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6. On July 13, 2020, the Office of the United States Trustee for the Southern District of New York (the “U.S. Trustee”) appointed an Official Committee of Unsecured Creditors (the “Committee”) pursuant to section 1102 of the Bankruptcy Code [ECF No. 92]. No trustee or examiner has been appointed in the Chapter 11 Cases. 7. Detailed information regarding the Debtors’ businesses and affairs, capital structure, and the circumstances leading to the commencement of the Chapter 11 Cases can be found in the Declaration of Ricardo Javier Sánchez Baker in Support of the Debtors’ Chapter 11 Petitions and First Day Pleadings [ECF No. 20], which is incorporated herein by reference. B. The Debtors’ Fleet Optimization Process 8. As the Court is aware, the Debtors have been engaged in a multi-step process to (a) analyze their anticipated, long-term fleet and equipment needs, (b) make corresponding adjustments to the size and composition of their current operating fleet, and (c) obtain the most favorable terms for agreements relating to aircraft equipment. 9. On September 15, 2020, the Debtors filed their Motion for Approval of Stipulations and Orders Between Debtors and Counterparties Concerning Certain Aircraft and Engines [ECF No. 373] (the “Equipment Stipulation Motion”), pursuant to which the Debtors sought approval of certain stipulations (the “Equipment Stipulations”) between certain Debtors and certain counterparties concerning leases of Equipment (as defined in the Equipment Stipulation Motion). The Equipment Stipulations enabled the Debtors to continue to utilize the Equipment on their operating routes and to maintain the Equipment when not being operated. Broadly speaking, the Equipment Stipulations provide for payment of (a) rent calculated based on actual usage of the Equipment (called a “power by the hour” or “PBH” arrangement), rather than a fixed monthly amount, or (b) interest only. The Court entered an order approving the Equipment Stipulation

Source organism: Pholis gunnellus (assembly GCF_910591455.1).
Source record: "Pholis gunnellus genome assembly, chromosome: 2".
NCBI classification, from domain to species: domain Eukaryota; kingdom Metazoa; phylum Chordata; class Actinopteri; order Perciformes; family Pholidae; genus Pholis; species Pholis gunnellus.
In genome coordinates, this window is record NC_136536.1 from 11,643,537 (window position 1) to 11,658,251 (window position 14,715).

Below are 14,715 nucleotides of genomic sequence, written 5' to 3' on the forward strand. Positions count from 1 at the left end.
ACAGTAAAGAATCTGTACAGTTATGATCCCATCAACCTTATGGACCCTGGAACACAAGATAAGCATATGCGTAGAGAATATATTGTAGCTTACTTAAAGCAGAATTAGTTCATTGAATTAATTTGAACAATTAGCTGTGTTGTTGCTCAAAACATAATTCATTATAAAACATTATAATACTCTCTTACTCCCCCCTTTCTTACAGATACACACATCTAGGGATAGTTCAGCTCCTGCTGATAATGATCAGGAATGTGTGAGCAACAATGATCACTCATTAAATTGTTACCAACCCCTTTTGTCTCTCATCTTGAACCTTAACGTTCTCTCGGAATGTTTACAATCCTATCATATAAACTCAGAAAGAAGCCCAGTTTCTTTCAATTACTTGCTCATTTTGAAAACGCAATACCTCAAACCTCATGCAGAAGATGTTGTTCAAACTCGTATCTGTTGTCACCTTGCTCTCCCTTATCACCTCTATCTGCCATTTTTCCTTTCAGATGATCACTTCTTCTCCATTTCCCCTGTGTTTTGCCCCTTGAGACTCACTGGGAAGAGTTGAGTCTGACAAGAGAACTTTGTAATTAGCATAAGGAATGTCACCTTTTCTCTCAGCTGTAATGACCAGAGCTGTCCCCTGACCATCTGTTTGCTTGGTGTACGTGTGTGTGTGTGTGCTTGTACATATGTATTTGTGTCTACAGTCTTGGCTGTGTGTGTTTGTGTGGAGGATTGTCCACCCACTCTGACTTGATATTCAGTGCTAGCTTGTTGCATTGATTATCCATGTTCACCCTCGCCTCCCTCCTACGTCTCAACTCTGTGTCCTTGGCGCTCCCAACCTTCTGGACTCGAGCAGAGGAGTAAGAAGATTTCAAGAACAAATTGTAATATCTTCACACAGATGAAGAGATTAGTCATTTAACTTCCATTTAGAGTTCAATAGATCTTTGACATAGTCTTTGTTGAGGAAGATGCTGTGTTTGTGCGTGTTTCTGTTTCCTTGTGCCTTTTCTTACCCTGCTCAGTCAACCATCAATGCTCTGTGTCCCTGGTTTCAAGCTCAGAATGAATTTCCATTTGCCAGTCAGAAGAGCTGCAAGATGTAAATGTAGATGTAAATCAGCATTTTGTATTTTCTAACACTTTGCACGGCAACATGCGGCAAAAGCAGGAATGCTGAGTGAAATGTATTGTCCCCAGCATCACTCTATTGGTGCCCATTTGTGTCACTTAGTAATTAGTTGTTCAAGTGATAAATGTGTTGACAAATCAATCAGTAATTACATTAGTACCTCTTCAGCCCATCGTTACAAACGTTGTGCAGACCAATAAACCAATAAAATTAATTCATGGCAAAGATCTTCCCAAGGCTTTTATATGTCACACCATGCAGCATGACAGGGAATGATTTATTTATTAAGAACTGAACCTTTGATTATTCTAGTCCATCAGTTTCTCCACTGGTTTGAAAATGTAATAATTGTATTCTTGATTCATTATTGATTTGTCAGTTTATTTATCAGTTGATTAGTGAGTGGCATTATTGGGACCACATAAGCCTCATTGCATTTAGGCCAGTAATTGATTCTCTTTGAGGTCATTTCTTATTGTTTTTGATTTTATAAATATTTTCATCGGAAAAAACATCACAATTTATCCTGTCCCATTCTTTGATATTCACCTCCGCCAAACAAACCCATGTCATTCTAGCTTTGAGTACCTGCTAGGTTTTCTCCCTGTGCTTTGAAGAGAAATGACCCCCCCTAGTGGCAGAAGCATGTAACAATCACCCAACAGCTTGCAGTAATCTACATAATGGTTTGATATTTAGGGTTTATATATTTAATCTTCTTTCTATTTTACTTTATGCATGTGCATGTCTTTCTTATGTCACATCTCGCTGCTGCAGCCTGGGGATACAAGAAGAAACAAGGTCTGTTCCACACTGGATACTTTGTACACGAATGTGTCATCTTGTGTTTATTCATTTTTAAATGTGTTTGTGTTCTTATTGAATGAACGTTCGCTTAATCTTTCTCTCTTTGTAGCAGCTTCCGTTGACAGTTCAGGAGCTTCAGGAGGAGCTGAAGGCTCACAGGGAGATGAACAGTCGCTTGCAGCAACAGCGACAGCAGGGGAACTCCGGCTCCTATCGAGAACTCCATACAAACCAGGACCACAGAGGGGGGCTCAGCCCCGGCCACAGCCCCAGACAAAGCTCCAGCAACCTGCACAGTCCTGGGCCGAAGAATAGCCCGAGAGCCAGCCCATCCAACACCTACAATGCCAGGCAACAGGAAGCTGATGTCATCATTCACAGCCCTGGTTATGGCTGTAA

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Motion [ECF No. 396] and so-ordered the underlying Equipment Stipulations [ECF Nos. 399–429, 475, 491, 502]. 10. On April 22, 2021, the Debtors filed their Motion for (I) Approval of Compromiseswith Boeing and Other Counterparties, (II) Authorization To (A) Enter Into Amended Aircraft Purchase Agreement with Boeing and (B) Enter into Agreements with Other Counterparties related to the Boeing Transaction, (III) Approval of the Assumption of Such Amended Agreements, as Applicable, and (IV) Approval To Settle Certain Prepetition Claims of Counterparties [ECF No. 1108] (the “Boeing Motion”) and their Motion for (I) Authorization To (A) Enter Into New Aircraft Lease Agreements and (B) Amend and Assume Certain Existing Aircraft Lease Agreements, and (II) Approval of Compromise Regarding Prepetition Claims with Air Lease Corporation [ECF No. 1113] (the “Air Lease Motion”). The Court approved both the Boeing Motion and the Air Lease Motion at a hearing on April 30, 2021,3 and subsequently entered each of the orders related thereto.4 Pursuant to such orders, the Debtors (a) added 28 new aircraft to their fleet, (b) assumed agreements relating to 18 existing aircraft, and (c) settled the allowed amounts of unsecured claims of certain counterparties with respect to such equipment. 11. The Court has also entered additional orders authorizing the Debtors to either enterinto new aircraft leases and/or assume existing aircraft leases on an amended basis. See ECF Nos. 984, 1100, 1544, 1572–73, 1659, 1693. 3 See Apr. 30, 2021 Hr’g Tr. 29:17–23; 37:13–16. 4 See ECF Nos. 1141–42, 1145, 1154, 1156–57, 1160–62.